Supporting Doctoral Students is a Family Tradition

Now in its 20th year, the Koerner Family Fellowship program supports PhD candidates who are particularly interested in continuing their career in academia. To honor the dedicated professor, the award is named for the late Robert M. Koerner BS ’56 MSCE ’63, H. L. Bowman Professor of Civil, Architectural and Environmental Engineering, his late wife Paula, and their children George, Michael, and Pauline. Together, the family have accumulated four bachelor’s degrees, two master’s degrees, and a Ph.D. degree from Drexel, where collectively they have been employed and educated for over ninety years.

Student working in lab
Olivia Wilson is a member of the 2020-21 class of Koerner Fellows.

A workplace accident led to a career change for Robert Koerner. After earning his bachelor’s and master’s degrees at Drexel, he began a career in civil engineering, contributing to major construction projects like the Walt Whitman Bridge and the Cross Bronx Expressway. After surviving the accident, Paula convinced Robert to explore his love of teaching as an alternate career. He earned his PhD at Duke University and returned to Drexel as an associate professor, where he studied non-destructive testing and was an early researcher in the practice of using fabrics and polymers in construction materials. The research would launch the field of geosynthetics, and Koerner would become one of the world’s foremost experts. He founded the Geosynthetic Research Institute at Drexel and incorporated the highly-regarded Geosynthetic Institute (GSI) in 1991, opening new opportunities for organizations and researchers to collaborate and innovate in the field.

Michael Koerner ’82, Robert’s son and principal officer of the Koerner Family Foundation, says that Robert’s years in academia gave him ample opportunity to see the level of contributions that PhD candidates bring to research.

“My father believed that academic graduate research is a crown jewel of American innovation,” he says. “PhD engineers become leaders of next generation technology that drives America’s future progress.  Our fellowship program looks to support and amplify that kind of work.”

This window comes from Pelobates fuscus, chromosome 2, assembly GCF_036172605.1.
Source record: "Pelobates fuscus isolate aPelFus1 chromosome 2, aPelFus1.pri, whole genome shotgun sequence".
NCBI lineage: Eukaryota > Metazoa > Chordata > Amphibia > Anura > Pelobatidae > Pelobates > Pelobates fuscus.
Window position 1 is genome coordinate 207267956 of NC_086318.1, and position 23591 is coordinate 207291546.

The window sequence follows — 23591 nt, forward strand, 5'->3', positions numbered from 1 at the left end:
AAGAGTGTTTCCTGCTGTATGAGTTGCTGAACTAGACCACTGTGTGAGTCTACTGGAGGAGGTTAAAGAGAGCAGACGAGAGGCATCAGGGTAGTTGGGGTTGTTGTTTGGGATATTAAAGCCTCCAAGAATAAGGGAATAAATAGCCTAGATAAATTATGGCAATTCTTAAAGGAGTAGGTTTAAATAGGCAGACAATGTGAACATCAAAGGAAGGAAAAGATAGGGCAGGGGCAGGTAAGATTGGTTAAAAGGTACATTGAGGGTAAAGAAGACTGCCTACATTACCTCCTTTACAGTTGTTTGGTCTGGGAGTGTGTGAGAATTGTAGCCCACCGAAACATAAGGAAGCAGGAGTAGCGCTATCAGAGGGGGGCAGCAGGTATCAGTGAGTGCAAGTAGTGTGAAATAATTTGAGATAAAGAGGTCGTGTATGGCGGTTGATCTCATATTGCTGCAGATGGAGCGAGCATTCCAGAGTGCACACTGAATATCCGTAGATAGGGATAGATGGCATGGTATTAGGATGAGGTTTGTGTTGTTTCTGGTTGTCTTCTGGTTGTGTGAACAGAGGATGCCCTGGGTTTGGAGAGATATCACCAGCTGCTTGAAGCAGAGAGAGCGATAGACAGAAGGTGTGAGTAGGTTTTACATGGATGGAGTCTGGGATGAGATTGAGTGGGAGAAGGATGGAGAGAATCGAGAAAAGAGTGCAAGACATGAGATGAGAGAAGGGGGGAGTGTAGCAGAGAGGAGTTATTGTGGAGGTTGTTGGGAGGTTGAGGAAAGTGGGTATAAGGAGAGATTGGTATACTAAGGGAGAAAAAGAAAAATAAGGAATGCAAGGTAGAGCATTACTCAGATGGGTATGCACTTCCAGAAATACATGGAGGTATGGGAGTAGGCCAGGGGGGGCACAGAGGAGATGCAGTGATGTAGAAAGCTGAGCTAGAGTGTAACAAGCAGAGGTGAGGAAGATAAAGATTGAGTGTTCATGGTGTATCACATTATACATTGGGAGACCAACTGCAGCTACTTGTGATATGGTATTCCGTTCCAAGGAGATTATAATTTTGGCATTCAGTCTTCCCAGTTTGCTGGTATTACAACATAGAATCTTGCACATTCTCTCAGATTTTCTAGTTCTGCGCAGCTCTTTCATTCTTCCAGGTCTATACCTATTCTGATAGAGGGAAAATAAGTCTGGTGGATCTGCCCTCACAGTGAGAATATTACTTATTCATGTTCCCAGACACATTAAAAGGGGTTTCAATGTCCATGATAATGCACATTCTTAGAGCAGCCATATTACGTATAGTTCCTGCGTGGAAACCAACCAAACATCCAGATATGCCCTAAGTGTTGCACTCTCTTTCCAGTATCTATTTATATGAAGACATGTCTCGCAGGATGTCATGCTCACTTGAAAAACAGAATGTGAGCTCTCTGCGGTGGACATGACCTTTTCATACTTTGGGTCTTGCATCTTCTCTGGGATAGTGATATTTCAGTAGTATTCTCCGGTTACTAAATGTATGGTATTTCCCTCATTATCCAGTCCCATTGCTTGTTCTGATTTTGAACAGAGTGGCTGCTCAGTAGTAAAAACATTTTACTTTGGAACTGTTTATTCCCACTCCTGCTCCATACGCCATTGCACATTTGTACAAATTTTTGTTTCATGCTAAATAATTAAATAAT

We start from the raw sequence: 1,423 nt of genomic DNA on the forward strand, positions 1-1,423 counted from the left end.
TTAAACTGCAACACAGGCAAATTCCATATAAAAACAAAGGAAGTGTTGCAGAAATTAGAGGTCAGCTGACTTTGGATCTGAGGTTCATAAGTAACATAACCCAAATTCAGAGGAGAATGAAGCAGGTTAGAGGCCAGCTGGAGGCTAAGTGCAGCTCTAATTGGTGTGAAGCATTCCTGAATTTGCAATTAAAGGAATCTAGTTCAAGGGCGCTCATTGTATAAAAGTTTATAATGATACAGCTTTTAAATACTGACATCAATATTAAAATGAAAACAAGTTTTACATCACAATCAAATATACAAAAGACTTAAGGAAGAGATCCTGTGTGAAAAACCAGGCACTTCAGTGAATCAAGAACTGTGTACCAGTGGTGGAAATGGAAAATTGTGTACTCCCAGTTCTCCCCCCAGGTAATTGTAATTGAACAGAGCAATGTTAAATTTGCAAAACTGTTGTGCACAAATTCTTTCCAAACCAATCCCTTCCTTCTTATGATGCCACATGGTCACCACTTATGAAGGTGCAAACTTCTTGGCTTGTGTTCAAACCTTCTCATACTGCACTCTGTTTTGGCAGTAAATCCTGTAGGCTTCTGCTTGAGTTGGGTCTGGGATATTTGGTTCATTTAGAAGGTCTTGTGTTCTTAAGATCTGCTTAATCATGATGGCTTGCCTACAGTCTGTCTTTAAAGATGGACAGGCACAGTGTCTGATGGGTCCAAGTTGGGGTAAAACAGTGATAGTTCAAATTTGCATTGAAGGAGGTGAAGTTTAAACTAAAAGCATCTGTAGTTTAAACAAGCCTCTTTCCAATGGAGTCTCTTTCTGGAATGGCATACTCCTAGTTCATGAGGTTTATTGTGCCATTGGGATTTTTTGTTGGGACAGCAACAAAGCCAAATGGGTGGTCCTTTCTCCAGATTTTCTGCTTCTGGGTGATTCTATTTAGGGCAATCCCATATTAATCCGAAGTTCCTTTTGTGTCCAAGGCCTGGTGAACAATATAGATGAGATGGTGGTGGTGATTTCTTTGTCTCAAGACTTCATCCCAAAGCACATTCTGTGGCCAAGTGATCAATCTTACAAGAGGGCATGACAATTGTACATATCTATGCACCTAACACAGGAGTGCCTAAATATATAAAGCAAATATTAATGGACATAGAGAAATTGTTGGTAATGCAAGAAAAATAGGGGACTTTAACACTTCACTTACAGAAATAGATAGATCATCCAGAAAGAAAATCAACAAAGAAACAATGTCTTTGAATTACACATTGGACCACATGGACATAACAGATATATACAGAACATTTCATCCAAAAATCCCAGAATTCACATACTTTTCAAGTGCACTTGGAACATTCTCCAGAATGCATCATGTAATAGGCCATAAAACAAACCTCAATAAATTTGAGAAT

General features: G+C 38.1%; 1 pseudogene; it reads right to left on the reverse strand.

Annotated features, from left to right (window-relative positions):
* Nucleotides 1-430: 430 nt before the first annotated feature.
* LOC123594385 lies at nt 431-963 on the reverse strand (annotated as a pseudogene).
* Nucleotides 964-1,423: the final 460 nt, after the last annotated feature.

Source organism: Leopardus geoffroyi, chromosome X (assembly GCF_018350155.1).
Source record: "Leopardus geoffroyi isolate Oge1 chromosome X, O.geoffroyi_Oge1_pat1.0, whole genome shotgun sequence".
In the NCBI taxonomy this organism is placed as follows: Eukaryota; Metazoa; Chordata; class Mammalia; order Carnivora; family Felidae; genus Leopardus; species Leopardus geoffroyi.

Olivia Wilson, a materials science PhD candidate and member of the Koerner Fellows 2020-21 class, says that the support provided by the Koerner family is more than just financial.

“Mike made a point to make a personal connection with each and every one of us who earned a fellowship,” she says. “He’s there to offer support in finding a job, opening doors to industry connections, and more.”

“PhD engineers become leaders of next generation technology that drives America’s future progress.  Our fellowship program looks to support and amplify that kind of work.”
Michael Koerner

The Koerner family continues to produce engineers. Bob & Paula’s three children along with five of six grandchildren are engineers or are now studying engineering. With so much engineering experience in the family, they value an engineer’s experience working in industry, but Michael says that the family hopes to draw more students into graduate-level work through fellowship grants.

“There’s certainly a sacrifice to continuing on to doctoral research, especially when you could otherwise be earning money in the industry,” he says. “But if we can lower the financial barrier, we hope to encourage more people to pursue PhDs.”

Michael also said that the family’s partnership with Drexel continues to be rewarding. “Drexel really hits a nice, sweet spot for us, not only for our family connection, but because there is substantial engineering enterprise activity going on and a good mix of both American-educated and international students bringing a variety of approaches to engineering problems,” he says. “It’s very gratifying for us because there’s a mutual benefit where we support Drexel’s vision and the students who become fellows support ours.”

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